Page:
Admitting that they needed to change their policies, officials at Nassau University Medical Center in New York lifted sanctions against eight nurses who objected to participating in an abortion for reasons of conscience.

We erred in our personnel actions, have apologized to several of the nurses and will do so with the others, as well,” medical center president Arthur Gianelli told Newsday. “They did nothing wrong.”

Federal law allows health care workers to refuse to participate in procedures for which they have a moral objection, as long as the patient is not in a life-threatening situation.

In this case, a pregnant woman’s water broke when she was 14 weeks pregnant March 31. Told she could face a life-threatening infection later on if the pregnancy continued, the mother decided to abort the baby, Newsday reported.

Eight nurses refused to assist in the abortion for conscience reasons. Since another nurse who did not object would report to work later, and since there was no immediate danger to the woman’s life, her doctor agreed to wait to abort the baby, according to Newsday. The baby was aborted April 2.

However, the director of perinatal nursing misunderstood the situation and thought the woman needed an immediate abortion, Newsday reported. She reported the nurses and the hospital began disciplinary action, including reprimands and loss of vacation leave days.

When the nurses protested the sanctions, the hospital investigated and concluded that the officials’ actions were wrong. Gianelli told Newsday that the medical center is refining its policy on conscientious objection.

Chinese Officials Conduct Forced Sterilization Program

Officials in China’s Puning county, in Guangdong Province, conducted a 20-day forced sterilization campaign in April, aiming to sterilize 9,559 people who had more children than allowed, the London Times reported.

Most people in China are only allowed to have one child, according to rules implemented in 1978. In rural areas like Puning, some are allowed to have two children if the first is a girl, but can have no more than that no matter the gender of the second child, according to the Times.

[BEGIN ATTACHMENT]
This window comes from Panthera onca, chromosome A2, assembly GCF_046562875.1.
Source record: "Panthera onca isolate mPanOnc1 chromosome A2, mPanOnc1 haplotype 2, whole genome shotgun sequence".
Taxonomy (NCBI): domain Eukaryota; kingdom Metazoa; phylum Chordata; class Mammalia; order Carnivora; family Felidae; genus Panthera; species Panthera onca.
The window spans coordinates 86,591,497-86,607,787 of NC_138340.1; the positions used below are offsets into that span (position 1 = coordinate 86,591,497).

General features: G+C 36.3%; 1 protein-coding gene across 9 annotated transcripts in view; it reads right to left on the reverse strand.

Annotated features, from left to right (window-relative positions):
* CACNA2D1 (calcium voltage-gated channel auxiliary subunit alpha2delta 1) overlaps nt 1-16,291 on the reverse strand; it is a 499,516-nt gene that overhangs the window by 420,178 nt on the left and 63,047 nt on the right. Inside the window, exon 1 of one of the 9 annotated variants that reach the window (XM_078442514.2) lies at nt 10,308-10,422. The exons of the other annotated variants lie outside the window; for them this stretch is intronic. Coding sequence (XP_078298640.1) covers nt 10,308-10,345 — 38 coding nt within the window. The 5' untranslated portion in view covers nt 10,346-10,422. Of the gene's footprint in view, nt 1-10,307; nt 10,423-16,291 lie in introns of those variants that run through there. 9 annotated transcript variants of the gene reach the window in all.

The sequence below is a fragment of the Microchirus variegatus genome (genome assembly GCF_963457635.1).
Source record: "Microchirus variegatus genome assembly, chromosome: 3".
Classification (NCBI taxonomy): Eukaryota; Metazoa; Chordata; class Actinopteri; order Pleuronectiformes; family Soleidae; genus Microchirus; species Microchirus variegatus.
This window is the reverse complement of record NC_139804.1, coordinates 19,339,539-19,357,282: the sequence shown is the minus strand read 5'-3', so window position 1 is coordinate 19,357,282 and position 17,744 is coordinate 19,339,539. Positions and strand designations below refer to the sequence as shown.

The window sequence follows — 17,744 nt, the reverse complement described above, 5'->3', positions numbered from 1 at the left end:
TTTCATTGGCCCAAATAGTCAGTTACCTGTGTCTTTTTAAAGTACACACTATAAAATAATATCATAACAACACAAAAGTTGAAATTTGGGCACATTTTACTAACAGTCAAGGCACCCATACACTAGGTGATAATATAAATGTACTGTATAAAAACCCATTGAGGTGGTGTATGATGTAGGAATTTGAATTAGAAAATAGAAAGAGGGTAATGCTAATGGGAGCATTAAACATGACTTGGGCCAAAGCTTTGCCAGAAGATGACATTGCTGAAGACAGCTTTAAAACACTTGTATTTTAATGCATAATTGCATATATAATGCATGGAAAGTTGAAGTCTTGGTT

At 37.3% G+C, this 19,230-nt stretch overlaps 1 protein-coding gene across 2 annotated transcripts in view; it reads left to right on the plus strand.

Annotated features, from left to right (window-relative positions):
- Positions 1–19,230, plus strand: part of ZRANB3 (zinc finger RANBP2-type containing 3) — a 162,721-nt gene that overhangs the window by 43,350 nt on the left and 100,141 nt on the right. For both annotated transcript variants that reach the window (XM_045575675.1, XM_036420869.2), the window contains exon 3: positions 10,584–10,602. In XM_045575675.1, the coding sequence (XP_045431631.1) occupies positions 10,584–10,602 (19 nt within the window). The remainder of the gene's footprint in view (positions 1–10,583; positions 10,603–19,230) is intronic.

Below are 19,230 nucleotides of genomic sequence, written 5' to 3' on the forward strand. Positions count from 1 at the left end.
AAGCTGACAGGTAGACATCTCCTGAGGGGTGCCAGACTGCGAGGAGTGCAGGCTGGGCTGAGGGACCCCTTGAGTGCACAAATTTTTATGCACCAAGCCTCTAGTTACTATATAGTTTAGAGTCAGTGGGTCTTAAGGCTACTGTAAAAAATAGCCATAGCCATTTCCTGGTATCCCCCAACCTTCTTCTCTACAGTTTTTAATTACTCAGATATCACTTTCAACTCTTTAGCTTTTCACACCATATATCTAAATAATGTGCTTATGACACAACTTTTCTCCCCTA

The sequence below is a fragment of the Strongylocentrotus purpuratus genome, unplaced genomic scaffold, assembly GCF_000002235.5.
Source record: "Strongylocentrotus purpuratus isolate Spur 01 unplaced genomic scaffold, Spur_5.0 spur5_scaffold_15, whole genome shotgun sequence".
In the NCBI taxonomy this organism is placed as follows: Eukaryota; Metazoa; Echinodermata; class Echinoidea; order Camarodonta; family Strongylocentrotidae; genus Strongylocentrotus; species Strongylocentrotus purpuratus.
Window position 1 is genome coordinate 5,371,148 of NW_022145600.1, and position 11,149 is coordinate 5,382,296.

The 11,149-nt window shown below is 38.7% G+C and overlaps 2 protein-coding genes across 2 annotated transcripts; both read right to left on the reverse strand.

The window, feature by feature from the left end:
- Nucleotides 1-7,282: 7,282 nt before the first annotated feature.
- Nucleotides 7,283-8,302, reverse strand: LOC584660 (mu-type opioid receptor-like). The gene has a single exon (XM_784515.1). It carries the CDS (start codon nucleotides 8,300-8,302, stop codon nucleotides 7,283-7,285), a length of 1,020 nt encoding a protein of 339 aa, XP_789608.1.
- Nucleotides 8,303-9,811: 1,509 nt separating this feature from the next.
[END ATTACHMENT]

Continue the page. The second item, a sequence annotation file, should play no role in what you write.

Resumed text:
Because some Puning families have three or four children, family planning officials decided to crack down on rule breakers. “It’s not uncommon for family planning authorities to adopt some tough tactics,” an official at the Puning Population and Family Planning Bureau told the Global Times.

Relatives were imprisoned in order to force compliance with the sterilization efforts. Huang Ruifeng, who has three daughters, said that officials threatened his father. “Several days ago a village official called me and asked me or my wife to return for the surgery,” Huang said, according to the London Times. “Otherwise they would take away my father.”

About 100 relatives were being held in cramped conditions April 10, the Southern Countryside Daily reported. “There were some mats on the floor but the room was too small for all people to lie down and sleep, so the young ones had to stand or squat. Owing to the lack of quilts, many cuddled up to fight the cold,” according to the newspaper.

About half of Puning’s targeted citizens had been sterilized as of April 12, only five days into the campaign, the Times reported.

State-level authorities told the Times that they may investigate to determine if the county officials went too far in their program. State rules do not allow family members to be threatened in order to force compliance, and require authorization before penalizing violators, according to the Times.